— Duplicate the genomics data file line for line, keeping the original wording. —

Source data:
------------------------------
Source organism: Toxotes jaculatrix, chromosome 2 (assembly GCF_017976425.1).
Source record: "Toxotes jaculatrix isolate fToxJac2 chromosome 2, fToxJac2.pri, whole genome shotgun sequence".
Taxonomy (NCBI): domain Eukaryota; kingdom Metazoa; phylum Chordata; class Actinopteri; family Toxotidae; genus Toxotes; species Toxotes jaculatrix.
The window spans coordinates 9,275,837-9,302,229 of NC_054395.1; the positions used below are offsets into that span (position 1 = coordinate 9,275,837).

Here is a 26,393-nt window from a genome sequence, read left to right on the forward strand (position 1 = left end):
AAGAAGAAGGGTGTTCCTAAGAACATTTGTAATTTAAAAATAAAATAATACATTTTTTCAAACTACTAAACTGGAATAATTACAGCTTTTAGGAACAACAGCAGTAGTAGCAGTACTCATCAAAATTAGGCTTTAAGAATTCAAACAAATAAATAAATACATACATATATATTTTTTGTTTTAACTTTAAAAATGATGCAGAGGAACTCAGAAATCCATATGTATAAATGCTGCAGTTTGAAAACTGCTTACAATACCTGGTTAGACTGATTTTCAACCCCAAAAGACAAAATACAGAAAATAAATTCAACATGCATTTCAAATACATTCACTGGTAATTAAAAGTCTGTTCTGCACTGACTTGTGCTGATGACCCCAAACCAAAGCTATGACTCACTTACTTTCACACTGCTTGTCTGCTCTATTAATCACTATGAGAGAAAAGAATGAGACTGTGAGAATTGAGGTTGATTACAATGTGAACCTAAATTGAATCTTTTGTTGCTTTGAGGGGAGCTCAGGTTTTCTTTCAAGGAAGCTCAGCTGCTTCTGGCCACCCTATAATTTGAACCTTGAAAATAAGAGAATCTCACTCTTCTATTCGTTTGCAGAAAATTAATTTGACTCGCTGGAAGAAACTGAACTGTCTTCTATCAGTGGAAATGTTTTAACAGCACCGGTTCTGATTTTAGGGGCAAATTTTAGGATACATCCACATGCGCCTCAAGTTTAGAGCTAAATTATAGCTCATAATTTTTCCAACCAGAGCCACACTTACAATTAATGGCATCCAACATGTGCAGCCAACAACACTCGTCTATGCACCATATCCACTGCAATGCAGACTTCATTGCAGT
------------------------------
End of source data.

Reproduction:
Source organism: Toxotes jaculatrix, chromosome 2 (assembly GCF_017976425.1).
Source record: "Toxotes jaculatrix isolate fToxJac2 chromosome 2, fToxJac2.pri, whole genome shotgun sequence".
Taxonomy (NCBI): domain Eukaryota; kingdom Metazoa; phylum Chordata; class Actinopteri; family Toxotidae; genus Toxotes; species Toxotes jaculatrix.
The window spans coordinates 9,275,837-9,302,229 of NC_054395.1; the positions used below are offsets into that span (position 1 = coordinate 9,275,837).

Here is a 26,393-nt window from a genome sequence, read left to right on the forward strand (position 1 = left end):
AAGAAGAAGGGTGTTCCTAAGAACATTTGTAATTTAAAAATAAAATAATACATTTTTTCAAACTACTAAACTGGAATAATTACAGCTTTTAGGAACAACAGCAGTAGTAGCAGTACTCATCAAAATTAGGCTTTAAGAATTCAAACAAATAAATAAATACATACATATATATTTTTTGTTTTAACTTTAAAAATGATGCAGAGGAACTCAGAAATCCATATGTATAAATGCTGCAGTTTGAAAACTGCTTACAATACCTGGTTAGACTGATTTTCAACCCCAAAAGACAAAATACAGAAAATAAATTCAACATGCATTTCAAATACATTCACTGGTAATTAAAAGTCTGTTCTGCACTGACTTGTGCTGATGACCCCAAACCAAAGCTATGACTCACTTACTTTCACACTGCTTGTCTGCTCTATTAATCACTATGAGAGAAAAGAATGAGACTGTGAGAATTGAGGTTGATTACAATGTGAACCTAAATTGAATCTTTTGTTGCTTTGAGGGGAGCTCAGGTTTTCTTTCAAGGAAGCTCAGCTGCTTCTGGCCACCCTATAATTTGAACCTTGAAAATAAGAGAATCTCACTCTTCTATTCGTTTGCAGAAAATTAATTTGACTCGCTGGAAGAAACTGAACTGTCTTCTATCAGTGGAAATGTTTTAACAGCACCGGTTCTGATTTTAGGGGCAAATTTTAGGATACATCCACATGCGCCTCAAGTTTAGAGCTAAATTATAGCTCATAATTTTTCCAACCAGAGCCACACTTACAATTAATGGCATCCAACATGTGCAGCCAACAACACTCGTCTATGCACCATATCCACTGCAATGCAGACTTCATTGCAGT